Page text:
Abrahamic community as a Mennonite paradigm
for Christian engagement in society
by Gerald W. Schlabach
Conrad Grebel Review 11 (Fall 1993): 187-210.
- The Need for a Paradigm
- Paradigm Shift? Or Paradigm Breakdown?
- Sifting Through Two- and One-Kingdom Theologies
- Two-Kingdom Theology: Strengths and Limitations
- One-Kingdom Theology: Strengths and Limitations
- A Partial Integration
- Beyond Two- Versus One-Kingdom Theology
- Problem-solving, the test of a paradigm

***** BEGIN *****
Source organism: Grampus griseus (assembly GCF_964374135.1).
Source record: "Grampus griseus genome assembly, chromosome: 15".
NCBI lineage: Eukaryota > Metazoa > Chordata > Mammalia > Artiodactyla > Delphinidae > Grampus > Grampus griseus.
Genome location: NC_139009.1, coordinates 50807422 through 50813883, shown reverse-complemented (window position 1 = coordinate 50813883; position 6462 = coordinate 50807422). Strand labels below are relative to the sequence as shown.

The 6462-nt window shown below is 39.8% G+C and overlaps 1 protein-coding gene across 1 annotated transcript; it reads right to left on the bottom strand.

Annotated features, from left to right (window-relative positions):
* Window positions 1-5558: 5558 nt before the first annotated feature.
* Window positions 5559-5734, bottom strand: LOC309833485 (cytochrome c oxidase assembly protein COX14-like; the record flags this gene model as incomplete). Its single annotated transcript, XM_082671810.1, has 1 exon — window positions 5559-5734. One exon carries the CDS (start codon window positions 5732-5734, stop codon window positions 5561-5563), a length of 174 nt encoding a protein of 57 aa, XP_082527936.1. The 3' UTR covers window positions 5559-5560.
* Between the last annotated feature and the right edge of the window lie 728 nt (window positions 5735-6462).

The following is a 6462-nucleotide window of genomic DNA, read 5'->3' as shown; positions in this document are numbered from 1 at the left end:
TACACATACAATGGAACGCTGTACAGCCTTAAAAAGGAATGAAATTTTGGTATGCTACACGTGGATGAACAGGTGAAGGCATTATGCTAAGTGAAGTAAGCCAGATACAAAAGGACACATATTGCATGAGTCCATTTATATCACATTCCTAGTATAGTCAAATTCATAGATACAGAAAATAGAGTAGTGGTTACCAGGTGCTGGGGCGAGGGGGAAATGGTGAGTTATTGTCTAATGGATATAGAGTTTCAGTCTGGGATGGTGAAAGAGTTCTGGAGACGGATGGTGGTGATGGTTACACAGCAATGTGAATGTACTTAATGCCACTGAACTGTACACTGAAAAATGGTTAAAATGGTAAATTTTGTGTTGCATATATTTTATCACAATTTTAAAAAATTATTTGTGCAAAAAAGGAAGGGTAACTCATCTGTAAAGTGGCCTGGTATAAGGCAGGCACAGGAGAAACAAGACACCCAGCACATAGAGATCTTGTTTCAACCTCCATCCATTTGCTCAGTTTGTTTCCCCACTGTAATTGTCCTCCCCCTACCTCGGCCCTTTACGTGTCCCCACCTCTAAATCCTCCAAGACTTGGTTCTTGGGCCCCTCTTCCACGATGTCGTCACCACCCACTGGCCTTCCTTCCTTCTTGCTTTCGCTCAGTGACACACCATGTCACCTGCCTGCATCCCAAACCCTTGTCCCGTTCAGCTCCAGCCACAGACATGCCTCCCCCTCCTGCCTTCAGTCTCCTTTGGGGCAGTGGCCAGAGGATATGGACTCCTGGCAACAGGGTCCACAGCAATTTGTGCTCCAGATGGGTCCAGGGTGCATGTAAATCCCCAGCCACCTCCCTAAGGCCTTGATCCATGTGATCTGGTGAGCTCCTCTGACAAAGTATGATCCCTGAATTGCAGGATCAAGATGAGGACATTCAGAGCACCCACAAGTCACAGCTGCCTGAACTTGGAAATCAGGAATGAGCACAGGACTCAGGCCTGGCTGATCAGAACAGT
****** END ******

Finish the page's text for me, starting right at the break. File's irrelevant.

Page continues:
Mennonites ought to rework what is left of their theology of two kingdoms before it and they are left hopelessly fragmented. That is what I wish to suggest. Yet such a suggestion risks at least two kinds of reactions. From Mennonite intellectuals, disdain. From Mennonites in the pews, yawns. Two-kingdom theology sounds sociologically quaint to some, philosophically arcane to others, simply moot to most. And all for some very good reasons that may make the image of two kingdoms, though not the intention of two-kingdom theology, problematic. Yet two-kingdom theology remains alive — diffuse but influential — in the way Mennonites frame discussions that may never mention it by name. Consider a case study: